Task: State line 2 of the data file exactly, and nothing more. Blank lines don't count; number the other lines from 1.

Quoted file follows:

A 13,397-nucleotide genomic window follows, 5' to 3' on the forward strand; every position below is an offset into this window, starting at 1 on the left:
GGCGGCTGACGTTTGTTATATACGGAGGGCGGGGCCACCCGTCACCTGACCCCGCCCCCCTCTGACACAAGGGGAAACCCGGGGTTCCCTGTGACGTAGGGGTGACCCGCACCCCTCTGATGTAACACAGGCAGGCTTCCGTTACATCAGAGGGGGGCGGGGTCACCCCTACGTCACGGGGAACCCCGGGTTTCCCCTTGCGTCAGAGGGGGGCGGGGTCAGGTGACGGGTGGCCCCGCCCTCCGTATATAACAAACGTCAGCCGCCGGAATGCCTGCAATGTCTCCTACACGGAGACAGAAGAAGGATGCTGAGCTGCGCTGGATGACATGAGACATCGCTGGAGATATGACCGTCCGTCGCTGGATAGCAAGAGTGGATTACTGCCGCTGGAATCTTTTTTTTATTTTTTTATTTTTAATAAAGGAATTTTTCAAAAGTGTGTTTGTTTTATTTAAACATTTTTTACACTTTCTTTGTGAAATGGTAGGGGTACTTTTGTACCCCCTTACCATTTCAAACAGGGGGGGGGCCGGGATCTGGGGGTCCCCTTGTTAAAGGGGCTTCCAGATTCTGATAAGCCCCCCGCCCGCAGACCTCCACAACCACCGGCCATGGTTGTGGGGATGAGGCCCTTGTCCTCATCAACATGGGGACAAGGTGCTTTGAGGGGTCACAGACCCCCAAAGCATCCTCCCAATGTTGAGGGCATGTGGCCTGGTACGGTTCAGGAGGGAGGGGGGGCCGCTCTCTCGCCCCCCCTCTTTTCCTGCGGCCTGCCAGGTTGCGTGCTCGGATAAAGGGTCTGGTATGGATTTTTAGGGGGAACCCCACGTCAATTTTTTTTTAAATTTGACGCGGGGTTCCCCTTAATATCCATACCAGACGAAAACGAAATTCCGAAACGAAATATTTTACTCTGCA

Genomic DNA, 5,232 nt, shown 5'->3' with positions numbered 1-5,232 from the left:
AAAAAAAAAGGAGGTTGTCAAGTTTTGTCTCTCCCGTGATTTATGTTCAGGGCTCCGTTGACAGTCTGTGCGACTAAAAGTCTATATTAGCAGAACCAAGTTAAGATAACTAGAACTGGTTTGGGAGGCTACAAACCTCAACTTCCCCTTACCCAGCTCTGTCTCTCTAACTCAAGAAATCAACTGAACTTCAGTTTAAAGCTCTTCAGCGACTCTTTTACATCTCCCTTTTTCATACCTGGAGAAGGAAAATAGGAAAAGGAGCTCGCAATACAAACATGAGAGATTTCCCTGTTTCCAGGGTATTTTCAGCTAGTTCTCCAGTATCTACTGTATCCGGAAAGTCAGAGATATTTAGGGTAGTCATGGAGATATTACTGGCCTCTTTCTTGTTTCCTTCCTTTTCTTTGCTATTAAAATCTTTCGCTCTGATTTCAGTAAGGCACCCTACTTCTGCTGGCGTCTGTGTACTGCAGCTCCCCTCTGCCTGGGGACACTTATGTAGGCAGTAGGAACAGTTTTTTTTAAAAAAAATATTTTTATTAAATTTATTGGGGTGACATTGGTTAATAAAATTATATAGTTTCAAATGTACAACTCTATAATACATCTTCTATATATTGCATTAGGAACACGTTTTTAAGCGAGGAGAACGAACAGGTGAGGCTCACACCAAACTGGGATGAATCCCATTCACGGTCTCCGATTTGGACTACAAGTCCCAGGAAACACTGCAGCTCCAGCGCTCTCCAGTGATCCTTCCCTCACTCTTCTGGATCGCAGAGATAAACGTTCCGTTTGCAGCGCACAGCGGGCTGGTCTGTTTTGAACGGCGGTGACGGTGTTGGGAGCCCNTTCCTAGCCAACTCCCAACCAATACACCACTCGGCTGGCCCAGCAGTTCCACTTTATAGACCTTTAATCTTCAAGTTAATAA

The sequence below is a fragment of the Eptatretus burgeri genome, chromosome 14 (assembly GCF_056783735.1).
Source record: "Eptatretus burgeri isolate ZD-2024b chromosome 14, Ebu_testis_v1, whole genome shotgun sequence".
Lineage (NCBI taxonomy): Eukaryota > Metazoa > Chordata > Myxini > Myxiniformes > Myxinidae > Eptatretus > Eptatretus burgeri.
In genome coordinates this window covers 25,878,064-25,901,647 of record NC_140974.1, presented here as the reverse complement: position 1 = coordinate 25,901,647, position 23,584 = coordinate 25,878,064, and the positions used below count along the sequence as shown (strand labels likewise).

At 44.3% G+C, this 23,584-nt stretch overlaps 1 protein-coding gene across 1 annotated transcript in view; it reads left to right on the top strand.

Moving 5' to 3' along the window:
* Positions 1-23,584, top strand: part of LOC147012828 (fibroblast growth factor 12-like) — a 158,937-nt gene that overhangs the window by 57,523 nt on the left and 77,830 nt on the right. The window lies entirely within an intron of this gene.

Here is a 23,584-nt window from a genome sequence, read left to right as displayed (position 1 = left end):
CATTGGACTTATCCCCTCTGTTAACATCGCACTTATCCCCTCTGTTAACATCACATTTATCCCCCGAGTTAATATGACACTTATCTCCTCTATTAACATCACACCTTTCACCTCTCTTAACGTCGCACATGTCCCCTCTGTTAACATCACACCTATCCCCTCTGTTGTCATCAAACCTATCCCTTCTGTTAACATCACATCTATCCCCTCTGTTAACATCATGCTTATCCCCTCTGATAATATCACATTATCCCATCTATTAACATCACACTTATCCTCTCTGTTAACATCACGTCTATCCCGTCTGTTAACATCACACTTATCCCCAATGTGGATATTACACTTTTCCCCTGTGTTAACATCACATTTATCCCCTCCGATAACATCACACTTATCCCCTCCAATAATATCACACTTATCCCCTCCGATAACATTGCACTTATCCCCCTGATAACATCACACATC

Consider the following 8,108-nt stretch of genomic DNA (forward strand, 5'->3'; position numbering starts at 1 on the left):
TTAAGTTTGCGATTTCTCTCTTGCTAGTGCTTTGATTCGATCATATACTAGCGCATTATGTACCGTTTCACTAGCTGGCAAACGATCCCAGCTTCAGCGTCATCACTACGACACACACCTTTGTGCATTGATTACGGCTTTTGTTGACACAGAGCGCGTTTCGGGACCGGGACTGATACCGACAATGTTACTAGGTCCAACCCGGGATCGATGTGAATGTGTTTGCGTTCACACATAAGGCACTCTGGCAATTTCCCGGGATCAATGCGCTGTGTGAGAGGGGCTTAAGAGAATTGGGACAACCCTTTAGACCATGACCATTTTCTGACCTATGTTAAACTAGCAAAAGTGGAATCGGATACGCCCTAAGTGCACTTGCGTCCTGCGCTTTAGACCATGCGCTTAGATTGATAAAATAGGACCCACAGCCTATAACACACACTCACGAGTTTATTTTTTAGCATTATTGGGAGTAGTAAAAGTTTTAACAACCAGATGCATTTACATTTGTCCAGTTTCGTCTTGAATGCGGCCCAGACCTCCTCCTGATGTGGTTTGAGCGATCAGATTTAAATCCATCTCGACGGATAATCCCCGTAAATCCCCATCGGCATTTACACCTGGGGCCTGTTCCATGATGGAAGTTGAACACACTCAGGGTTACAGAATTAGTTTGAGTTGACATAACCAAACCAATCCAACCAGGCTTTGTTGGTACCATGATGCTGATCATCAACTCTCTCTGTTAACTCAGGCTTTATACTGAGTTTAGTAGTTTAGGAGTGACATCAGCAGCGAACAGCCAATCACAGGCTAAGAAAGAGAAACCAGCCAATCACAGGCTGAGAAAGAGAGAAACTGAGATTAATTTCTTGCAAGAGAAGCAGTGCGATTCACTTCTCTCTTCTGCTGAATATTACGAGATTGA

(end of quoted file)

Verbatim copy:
GGCGGCTGACGTTTGTTATATACGGAGGGCGGGGCCACCCGTCACCTGACCCCGCCCCCCTCTGACACAAGGGGAAACCCGGGGTTCCCTGTGACGTAGGGGTGACCCGCACCCCTCTGATGTAACACAGGCAGGCTTCCGTTACATCAGAGGGGGGCGGGGTCACCCCTACGTCACGGGGAACCCCGGGTTTCCCCTTGCGTCAGAGGGGGGCGGGGTCAGGTGACGGGTGGCCCCGCCCTCCGTATATAACAAACGTCAGCCGCCGGAATGCCTGCAATGTCTCCTACACGGAGACAGAAGAAGGATGCTGAGCTGCGCTGGATGACATGAGACATCGCTGGAGATATGACCGTCCGTCGCTGGATAGCAAGAGTGGATTACTGCCGCTGGAATCTTTTTTTTATTTTTTTATTTTTAATAAAGGAATTTTTCAAAAGTGTGTTTGTTTTATTTAAACATTTTTTACACTTTCTTTGTGAAATGGTAGGGGTACTTTTGTACCCCCTTACCATTTCAAACAGGGGGGGGGCCGGGATCTGGGGGTCCCCTTGTTAAAGGGGCTTCCAGATTCTGATAAGCCCCCCGCCCGCAGACCTCCACAACCACCGGCCATGGTTGTGGGGATGAGGCCCTTGTCCTCATCAACATGGGGACAAGGTGCTTTGAGGGGTCACAGACCCCCAAAGCATCCTCCCAATGTTGAGGGCATGTGGCCTGGTACGGTTCAGGAGGGAGGGGGGGCCGCTCTCTCGCCCCCCCTCTTTTCCTGCGGCCTGCCAGGTTGCGTGCTCGGATAAAGGGTCTGGTATGGATTTTTAGGGGGAACCCCACGTCAATTTTTTTTTAAATTTGACGCGGGGTTCCCCTTAATATCCATACCAGACGAAAACGAAATTCCGAAACGAAATATTTTACTCTGCA